Chapter 11 creates a system of collective corporate governance that allows stakeholders that are usually passive – such as shareholders or creditors like lenders and bondholders – to play a day-to-day role in overseeing management and monitoring the business. In recent years, activist investors have begun using this system to improve their return on investment. They buy the claims of distressed firms, hire lawyers and investment bankers and negotiate to restructure the firm’s business and capital structure. In some cases, these negotiations conclude with an out-of-court solution, but many firms require a trip through bankruptcy court to solve their financial problems.
In my paper, Do Activist Investors Constrain Managerial Moral Hazard in Chapter 11?, I study one of the most prominent distressed activist investing strategies: buying junior claims – such as unsecured debt or equity – and participating in the Chapter 11 process. The junior activists who pursue this strategy are well-known for their willingness to challenge managers and senior creditors in the board room and the court room. Judge Peck on the Southern District of New York recently described a junior activist as using “aggressive bankruptcy litigation tactics as a means to gain negotiating leverage or obtain judicial rulings that will enable it to . . . reap profits in connection with acquired, deeply discounted bankruptcy claims. Such activist strategies are an increasingly familiar part of the landscape in large [C]hapter 11 cases.”
Like activist investing more generally, junior activism is a source of controversy in corporate finance. Critics view junior activism as a form of rent seeking and see junior activists as opportunists that file meritless motions and objections to extract hold-up value settlements. This frivolous litigation also increases bankruptcy costs, undermining the Chapter 11 policy goal of maximizing creditor recoveries. This view is so widely held that some of the more innovative forms of junior debt include loan covenants that limit the lender’s right to file objections in bankruptcy court in the event the borrower enters Chapter 11.
Junior activists, on the other hand, believe they counter the perverse incentives of managers of Chapter 11 debtors. Chapter 11 leaves managers in control of the bankruptcy process and requires them to maximize creditor recoveries. In performing this duty, managers face moral hazard. If the firm is reorganized in a transaction that is appraised at a discount to the firm’s true value, managers and senior creditors can profit at the expense of junior claimants. Junior activists claim they intervene to stop managers and senior creditors from extracting value from junior claimants. Which of these views is accurate?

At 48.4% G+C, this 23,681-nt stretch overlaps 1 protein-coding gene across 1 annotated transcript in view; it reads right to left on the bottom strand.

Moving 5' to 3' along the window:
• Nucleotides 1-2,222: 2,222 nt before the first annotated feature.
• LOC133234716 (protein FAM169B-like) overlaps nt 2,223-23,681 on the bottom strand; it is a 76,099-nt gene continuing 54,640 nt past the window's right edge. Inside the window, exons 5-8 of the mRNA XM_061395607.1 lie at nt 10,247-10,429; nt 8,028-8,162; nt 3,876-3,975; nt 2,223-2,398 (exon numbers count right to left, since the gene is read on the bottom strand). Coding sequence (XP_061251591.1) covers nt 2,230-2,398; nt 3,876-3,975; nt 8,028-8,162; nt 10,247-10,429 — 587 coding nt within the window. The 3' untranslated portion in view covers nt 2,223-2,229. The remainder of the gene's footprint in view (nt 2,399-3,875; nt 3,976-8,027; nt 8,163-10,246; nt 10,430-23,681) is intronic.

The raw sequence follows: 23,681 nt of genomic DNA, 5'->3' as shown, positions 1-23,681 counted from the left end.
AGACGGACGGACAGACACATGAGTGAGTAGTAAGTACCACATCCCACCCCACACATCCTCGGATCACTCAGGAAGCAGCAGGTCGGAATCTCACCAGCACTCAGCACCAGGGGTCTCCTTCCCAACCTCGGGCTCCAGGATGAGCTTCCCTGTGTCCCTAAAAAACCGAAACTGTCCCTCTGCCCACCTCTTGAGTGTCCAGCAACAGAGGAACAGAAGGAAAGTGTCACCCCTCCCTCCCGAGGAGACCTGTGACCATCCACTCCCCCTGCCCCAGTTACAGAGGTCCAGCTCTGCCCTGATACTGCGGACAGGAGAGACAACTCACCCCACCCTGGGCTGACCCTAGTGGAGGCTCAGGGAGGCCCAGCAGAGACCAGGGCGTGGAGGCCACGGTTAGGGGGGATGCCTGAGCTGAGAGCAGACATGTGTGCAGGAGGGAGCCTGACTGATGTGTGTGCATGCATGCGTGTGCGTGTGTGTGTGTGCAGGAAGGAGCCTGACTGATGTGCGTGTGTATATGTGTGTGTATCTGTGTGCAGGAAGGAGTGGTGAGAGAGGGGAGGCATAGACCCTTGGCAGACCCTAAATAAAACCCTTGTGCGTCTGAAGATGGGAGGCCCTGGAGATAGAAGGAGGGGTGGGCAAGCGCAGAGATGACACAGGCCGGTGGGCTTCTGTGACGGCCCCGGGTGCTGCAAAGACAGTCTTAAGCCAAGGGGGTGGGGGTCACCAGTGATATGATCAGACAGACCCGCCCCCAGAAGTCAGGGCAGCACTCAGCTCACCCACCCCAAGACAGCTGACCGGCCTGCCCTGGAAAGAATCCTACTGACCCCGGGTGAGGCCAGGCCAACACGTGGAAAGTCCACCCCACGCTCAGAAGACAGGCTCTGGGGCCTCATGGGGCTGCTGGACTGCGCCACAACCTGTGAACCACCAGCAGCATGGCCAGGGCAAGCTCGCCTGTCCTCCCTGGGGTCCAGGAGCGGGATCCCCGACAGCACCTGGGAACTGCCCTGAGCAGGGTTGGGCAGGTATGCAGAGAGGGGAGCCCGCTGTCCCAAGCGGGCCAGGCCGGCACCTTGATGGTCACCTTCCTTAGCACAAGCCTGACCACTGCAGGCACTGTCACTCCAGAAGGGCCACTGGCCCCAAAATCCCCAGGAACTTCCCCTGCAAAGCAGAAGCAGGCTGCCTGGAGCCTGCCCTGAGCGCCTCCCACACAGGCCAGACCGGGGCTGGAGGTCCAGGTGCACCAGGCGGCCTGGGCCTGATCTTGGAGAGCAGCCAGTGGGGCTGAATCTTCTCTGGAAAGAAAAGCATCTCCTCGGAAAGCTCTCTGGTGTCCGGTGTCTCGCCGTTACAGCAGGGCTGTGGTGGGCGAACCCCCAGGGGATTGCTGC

In my paper, I perform the first empirical study of junior activism to learn more about how junior activists might influence bankruptcy outcomes. The two views of junior activism provide different empirical predictions about junior activism. If the rent seeking view is correct, we would expect to find that junior activism is correlated with settlements outside of the absolute priority rule (suggesting that the junior activist might have received hold-up value) and we would expect increases in bankruptcy costs. If junior activists are correct, we would expect junior activism to be associated with an increase in the appraised value of the restructuring transaction, implying higher creditor recoveries and allocation of the firm’s value in line with the absolute priority rule. I develop a new methodology that measures junior activism and use it to study a hand-collected dataset of large firms filing for Chapter 11 in 2009 and 2010.
I find that junior activism is positively correlated with the appraised value of the restructuring transaction, supporting the view of junior activists that they constrain management’s ability to extract value from junior claimants by underappraising the firm. Settlements outside of the absolute priority rule are relatively rare and appear to be too small to make an investment in legal fees to acquire hold-up value profitable. Although there is some evidence of cost increases associated with junior activism, these increases are small in relation to the potential benefits of junior activism. The results undermine the rent seeking view of junior activism and suggest that junior activists might promote the bankruptcy policy goals of maximizing creditor recoveries and distributing the firm’s value in accordance with the absolute priority rule.
The full paper can be found here.